The chair of the Planning Commission itself lacerated the mayor’s Gaming Task Force for not having provided a single, comprehensive report of the progress it was charged with facilitating, and for providing no representative to the hearing.
City transportation planner Sidney Kaikai fumbled through a long synopsis of sixteen traffic-related conditions the casino must meet for approval, and avowed repeatedly to much progress already made, and the nearness of agreement. However, this rosy assessment was repeatedly and emphatically contradicted by all stakeholders concerned.
David Hillenbrand, president of Carnegie Museums of Pittsburgh, said the casino development project posed an “existential” threat to the Carnegie Science Center. Other science center officials testified that PITG Gaming had not been remotely cooperative, and in fact the few new modifications over the past month will make things even worse.
Steelers representatives also testified to zero progress, and described a pattern of PITG promising cooperation, accomplishing nothing, and taking advantage of deadline pressure to get what they desire.
The Pirates also objected to approval, and disagreed with the Planning Commission’s legal definition of “shall.” In their view, to say roads “shall be provided for” means the plans must be concrete and the roads yet-to-be-finished; not the plans themselves yet-to-be-envisaged.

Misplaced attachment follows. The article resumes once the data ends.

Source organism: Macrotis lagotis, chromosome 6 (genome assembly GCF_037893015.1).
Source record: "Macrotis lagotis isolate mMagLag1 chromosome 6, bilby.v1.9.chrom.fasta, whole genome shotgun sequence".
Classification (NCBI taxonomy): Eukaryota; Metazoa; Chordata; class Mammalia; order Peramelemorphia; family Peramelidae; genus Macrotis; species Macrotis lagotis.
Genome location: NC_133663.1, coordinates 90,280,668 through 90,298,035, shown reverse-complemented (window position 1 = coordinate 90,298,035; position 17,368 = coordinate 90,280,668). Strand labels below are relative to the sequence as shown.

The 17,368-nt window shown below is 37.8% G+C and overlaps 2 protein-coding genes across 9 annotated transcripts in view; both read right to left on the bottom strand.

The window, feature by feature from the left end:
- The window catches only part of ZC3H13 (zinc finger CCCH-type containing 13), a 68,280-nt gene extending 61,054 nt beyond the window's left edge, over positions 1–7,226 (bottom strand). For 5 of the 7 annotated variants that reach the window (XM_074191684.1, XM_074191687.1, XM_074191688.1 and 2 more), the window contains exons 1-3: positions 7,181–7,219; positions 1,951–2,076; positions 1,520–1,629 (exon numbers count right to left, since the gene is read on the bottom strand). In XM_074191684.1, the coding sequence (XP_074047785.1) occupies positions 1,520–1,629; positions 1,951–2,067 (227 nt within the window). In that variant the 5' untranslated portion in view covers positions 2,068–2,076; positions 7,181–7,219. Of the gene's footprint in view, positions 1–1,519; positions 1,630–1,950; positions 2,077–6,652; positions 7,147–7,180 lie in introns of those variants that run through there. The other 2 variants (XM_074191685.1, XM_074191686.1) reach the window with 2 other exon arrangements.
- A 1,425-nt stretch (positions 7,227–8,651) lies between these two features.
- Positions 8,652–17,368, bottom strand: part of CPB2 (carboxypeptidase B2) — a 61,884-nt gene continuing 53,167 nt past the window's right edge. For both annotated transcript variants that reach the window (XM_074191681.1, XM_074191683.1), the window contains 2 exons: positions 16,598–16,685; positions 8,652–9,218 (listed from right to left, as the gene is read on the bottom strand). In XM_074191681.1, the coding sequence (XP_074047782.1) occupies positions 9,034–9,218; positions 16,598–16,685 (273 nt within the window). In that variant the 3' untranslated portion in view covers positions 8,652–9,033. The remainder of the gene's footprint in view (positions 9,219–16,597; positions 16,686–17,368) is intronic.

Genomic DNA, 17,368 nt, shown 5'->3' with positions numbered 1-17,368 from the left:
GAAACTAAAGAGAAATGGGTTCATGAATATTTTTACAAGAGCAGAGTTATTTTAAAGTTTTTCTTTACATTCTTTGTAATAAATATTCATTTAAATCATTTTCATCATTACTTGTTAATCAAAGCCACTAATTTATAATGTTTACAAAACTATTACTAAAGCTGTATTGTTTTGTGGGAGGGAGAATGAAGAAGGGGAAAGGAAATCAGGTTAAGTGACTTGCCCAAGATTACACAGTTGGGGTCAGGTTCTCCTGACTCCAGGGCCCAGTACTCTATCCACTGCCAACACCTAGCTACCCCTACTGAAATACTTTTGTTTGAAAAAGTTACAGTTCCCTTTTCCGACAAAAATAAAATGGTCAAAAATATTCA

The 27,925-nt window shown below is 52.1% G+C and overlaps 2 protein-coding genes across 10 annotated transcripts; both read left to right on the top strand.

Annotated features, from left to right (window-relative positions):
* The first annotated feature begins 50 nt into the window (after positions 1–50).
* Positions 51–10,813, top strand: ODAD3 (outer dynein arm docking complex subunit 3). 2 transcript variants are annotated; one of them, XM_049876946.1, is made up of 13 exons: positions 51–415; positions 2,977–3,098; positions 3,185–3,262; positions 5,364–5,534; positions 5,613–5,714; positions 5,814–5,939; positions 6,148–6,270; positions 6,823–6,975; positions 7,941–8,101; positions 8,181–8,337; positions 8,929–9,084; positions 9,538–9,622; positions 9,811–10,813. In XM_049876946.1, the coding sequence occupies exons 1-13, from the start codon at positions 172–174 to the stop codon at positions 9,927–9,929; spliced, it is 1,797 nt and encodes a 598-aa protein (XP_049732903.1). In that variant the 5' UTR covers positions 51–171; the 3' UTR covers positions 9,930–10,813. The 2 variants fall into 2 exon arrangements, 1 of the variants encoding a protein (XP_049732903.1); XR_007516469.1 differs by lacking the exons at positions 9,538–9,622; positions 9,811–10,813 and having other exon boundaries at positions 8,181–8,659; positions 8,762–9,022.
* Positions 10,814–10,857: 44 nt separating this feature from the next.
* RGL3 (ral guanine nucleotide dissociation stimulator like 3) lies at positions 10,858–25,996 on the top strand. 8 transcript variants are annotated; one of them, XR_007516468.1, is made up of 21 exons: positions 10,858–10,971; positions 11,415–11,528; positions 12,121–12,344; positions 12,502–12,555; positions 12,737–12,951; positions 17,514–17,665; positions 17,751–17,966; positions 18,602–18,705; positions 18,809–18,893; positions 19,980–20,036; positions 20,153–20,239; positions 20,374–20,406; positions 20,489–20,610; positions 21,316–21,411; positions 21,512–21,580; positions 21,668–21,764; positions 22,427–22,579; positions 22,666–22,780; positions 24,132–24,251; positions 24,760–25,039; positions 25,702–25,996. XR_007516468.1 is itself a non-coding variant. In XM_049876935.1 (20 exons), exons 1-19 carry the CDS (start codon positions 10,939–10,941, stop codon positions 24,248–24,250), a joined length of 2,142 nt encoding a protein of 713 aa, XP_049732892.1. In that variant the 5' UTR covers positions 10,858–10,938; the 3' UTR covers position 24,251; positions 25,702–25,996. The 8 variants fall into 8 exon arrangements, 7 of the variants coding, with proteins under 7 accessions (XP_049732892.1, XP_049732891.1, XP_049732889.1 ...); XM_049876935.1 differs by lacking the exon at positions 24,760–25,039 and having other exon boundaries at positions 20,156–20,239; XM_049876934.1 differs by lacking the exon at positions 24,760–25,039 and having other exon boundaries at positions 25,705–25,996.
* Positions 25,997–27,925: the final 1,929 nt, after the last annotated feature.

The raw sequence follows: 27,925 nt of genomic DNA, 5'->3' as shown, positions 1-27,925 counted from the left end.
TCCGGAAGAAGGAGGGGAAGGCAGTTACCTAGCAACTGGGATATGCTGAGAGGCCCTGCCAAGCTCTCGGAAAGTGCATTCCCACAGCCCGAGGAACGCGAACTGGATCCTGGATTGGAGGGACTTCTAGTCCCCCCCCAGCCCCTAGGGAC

The Commission itself seemed chronically unaware of its own procedures, precedents, and especially of its powers to enforce the conditions. At one point, a science center official interrupted to tell them they absolutely did have the power of enforcement, and that they should consult their solicitor.
For its part, a PITG official seated behind us kept muttering that giving the commission powers of enforcement would be “opening Pandora’s box,” and that all the stakeholders could “just line up.” In public comments, the PITG rep accused their neighbors as being unreasonably all-or-nothing and too quick to resort to bashing the casino’s intentions, and of shutting them out of negotiations.
After the comment period, during the brief “deliberations,” one commission member lamented that no one had come forward to argue on behalf of taxpayers, who must be impatient to start realizing casino revenues. He said that the commission “should not be seen to hold things up,” seeming to beg the question of whether something ought to be held up for good reason.
They wasted little time getting to a vote, and although ironically it was the casino that tried to object at the last minute to a condition involving a gradation, the master plan, with the city’s sixteen conditions, won unanimous approval. The Comet gauges the likelihood of legal action at the state Supreme Court as high-to-definite.
It may or may not be instructive to note what a mid-size birdie just told us: that two Democratic committee members (one a ward chair) were appointed to seats on this Planning Commission by Mayor Ravenstahl in the week just prior to committee endorsements.